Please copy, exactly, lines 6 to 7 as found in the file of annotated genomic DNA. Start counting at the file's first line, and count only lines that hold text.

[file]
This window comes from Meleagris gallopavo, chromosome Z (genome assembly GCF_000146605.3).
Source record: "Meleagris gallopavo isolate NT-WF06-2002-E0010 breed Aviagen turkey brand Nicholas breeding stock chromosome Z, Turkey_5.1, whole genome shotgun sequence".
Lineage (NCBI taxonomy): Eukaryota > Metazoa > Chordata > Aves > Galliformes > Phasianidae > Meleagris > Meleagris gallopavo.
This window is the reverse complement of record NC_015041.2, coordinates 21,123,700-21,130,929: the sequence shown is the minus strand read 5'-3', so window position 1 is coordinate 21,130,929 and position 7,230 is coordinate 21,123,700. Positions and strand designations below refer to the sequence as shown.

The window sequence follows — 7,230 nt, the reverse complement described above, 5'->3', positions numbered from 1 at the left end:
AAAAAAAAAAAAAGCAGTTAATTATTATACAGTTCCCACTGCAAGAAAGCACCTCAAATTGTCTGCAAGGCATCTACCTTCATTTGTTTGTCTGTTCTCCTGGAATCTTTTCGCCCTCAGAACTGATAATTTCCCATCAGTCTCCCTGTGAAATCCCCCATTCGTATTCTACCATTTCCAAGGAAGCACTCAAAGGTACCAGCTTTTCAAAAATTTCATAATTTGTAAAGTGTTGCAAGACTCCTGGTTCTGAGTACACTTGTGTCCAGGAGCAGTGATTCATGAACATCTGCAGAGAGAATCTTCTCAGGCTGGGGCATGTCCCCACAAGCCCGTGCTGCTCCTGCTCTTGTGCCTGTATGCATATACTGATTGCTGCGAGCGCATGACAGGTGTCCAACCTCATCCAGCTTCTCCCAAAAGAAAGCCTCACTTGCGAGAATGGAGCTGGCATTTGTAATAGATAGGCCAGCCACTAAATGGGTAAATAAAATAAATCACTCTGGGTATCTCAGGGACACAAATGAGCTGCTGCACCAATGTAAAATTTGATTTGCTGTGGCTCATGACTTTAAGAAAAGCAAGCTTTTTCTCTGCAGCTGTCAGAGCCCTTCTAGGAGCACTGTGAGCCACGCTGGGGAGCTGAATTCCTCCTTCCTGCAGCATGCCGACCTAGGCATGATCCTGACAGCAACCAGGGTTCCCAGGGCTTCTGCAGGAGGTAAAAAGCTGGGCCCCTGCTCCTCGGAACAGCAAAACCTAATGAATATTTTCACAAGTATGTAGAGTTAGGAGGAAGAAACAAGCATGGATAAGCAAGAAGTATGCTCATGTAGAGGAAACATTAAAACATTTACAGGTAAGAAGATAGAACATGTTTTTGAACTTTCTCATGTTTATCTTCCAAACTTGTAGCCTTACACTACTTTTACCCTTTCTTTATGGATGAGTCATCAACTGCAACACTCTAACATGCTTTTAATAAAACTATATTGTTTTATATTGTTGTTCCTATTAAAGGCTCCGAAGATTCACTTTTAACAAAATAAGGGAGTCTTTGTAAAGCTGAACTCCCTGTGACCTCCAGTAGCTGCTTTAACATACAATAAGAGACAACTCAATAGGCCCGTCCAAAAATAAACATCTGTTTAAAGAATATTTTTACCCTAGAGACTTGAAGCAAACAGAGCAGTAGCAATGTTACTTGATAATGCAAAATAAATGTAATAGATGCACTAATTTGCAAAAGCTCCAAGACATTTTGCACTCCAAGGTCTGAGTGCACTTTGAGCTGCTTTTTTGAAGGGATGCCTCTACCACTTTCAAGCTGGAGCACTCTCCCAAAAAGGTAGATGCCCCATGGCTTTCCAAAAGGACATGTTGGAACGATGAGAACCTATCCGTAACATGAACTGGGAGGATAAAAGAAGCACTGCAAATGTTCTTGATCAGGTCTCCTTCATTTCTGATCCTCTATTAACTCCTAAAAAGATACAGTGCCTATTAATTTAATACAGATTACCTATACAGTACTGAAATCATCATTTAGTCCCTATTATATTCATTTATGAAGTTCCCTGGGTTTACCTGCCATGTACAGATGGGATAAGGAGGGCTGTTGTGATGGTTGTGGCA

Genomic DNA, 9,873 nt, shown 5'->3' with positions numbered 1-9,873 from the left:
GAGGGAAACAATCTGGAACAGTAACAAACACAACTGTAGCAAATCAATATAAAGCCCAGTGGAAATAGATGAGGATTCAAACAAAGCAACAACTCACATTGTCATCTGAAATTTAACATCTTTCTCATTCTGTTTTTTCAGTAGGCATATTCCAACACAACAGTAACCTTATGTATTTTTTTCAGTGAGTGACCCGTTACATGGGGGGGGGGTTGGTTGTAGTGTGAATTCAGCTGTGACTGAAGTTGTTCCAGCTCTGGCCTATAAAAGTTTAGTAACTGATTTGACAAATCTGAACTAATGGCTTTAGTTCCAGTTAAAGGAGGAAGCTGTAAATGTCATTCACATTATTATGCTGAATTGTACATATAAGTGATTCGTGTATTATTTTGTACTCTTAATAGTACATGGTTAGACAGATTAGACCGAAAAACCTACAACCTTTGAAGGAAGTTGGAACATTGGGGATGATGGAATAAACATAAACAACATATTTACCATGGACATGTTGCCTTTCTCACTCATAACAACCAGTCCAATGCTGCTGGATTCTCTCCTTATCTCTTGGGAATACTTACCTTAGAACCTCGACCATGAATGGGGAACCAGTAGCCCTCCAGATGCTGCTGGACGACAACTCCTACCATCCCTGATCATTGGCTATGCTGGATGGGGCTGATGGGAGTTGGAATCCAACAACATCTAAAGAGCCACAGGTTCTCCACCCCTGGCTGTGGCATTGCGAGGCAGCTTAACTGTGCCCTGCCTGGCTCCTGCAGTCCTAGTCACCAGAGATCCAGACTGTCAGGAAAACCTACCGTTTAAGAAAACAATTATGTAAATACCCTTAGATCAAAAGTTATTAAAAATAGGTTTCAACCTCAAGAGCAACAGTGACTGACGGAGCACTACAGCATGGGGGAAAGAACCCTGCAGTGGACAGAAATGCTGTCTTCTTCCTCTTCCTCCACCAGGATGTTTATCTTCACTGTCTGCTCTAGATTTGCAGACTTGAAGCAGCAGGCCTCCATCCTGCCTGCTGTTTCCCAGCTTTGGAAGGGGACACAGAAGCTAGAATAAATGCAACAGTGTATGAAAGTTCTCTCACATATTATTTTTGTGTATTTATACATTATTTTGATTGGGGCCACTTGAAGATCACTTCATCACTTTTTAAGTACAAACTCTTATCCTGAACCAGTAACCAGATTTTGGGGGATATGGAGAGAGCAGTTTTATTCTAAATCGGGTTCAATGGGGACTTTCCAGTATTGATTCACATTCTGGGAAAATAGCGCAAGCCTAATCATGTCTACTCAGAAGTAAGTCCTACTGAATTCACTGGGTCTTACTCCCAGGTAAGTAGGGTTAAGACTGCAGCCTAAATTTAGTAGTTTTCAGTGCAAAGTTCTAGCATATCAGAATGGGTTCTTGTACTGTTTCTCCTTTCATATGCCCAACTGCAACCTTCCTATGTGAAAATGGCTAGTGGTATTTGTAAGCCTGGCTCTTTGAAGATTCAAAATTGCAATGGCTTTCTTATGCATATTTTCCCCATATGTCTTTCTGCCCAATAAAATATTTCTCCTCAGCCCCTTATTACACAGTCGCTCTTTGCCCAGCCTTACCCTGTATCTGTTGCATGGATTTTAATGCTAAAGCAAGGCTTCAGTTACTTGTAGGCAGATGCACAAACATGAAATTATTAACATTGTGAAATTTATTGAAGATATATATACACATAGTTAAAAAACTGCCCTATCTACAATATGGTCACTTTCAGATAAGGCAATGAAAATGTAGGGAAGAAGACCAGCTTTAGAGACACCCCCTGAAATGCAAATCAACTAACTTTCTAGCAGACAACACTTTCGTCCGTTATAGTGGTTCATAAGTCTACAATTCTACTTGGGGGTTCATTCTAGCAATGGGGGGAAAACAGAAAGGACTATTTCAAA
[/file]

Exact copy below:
AAAAAAAAAAAAAGCAGTTAATTATTATACAGTTCCCACTGCAAGAAAGCACCTCAAATTGTCTGCAAGGCATCTACCTTCATTTGTTTGTCTGTTCTCCTGGAATCTTTTCGCCCTCAGAACTGATAATTTCCCATCAGTCTCCCTGTGAAATCCCCCATTCGTATTCTACCATTTCCAAGGAAGCACTCAAAGGTACCAGCTTTTCAAAAATTTCATAATTTGTAAAGTGTTGCAAGACTCCTGGTTCTGAGTACACTTGTGTCCAGGAGCAGTGATTCATGAACATCTGCAGAGAGAATCTTCTCAGGCTGGGGCATGTCCCCACAAGCCCGTGCTGCTCCTGCTCTTGTGCCTGTATGCATATACTGATTGCTGCGAGCGCATGACAGGTGTCCAACCTCATCCAGCTTCTCCCAAAAGAAAGCCTCACTTGCGAGAATGGAGCTGGCATTTGTAATAGATAGGCCAGCCACTAAATGGGTAAATAAAATAAATCACTCTGGGTATCTCAGGGACACAAATGAGCTGCTGCACCAATGTAAAATTTGATTTGCTGTGGCTCATGACTTTAAGAAAAGCAAGCTTTTTCTCTGCAGCTGTCAGAGCCCTTCTAGGAGCACTGTGAGCCACGCTGGGGAGCTGAATTCCTCCTTCCTGCAGCATGCCGACCTAGGCATGATCCTGACAGCAACCAGGGTTCCCAGGGCTTCTGCAGGAGGTAAAAAGCTGGGCCCCTGCTCCTCGGAACAGCAAAACCTAATGAATATTTTCACAAGTATGTAGAGTTAGGAGGAAGAAACAAGCATGGATAAGCAAGAAGTATGCTCATGTAGAGGAAACATTAAAACATTTACAGGTAAGAAGATAGAACATGTTTTTGAACTTTCTCATGTTTATCTTCCAAACTTGTAGCCTTACACTACTTTTACCCTTTCTTTATGGATGAGTCATCAACTGCAACACTCTAACATGCTTTTAATAAAACTATATTGTTTTATATTGTTGTTCCTATTAAAGGCTCCGAAGATTCACTTTTAACAAAATAAGGGAGTCTTTGTAAAGCTGAACTCCCTGTGACCTCCAGTAGCTGCTTTAACATACAATAAGAGACAACTCAATAGGCCCGTCCAAAAATAAACATCTGTTTAAAGAATATTTTTACCCTAGAGACTTGAAGCAAACAGAGCAGTAGCAATGTTACTTGATAATGCAAAATAAATGTAATAGATGCACTAATTTGCAAAAGCTCCAAGACATTTTGCACTCCAAGGTCTGAGTGCACTTTGAGCTGCTTTTTTGAAGGGATGCCTCTACCACTTTCAAGCTGGAGCACTCTCCCAAAAAGGTAGATGCCCCATGGCTTTCCAAAAGGACATGTTGGAACGATGAGAACCTATCCGTAACATGAACTGGGAGGATAAAAGAAGCACTGCAAATGTTCTTGATCAGGTCTCCTTCATTTCTGATCCTCTATTAACTCCTAAAAAGATACAGTGCCTATTAATTTAATACAGATTACCTATACAGTACTGAAATCATCATTTAGTCCCTATTATATTCATTTATGAAGTTCCCTGGGTTTACCTGCCATGTACAGATGGGATAAGGAGGGCTGTTGTGATGGTTGTGGCA

Genomic DNA, 9,873 nt, shown 5'->3' with positions numbered 1-9,873 from the left: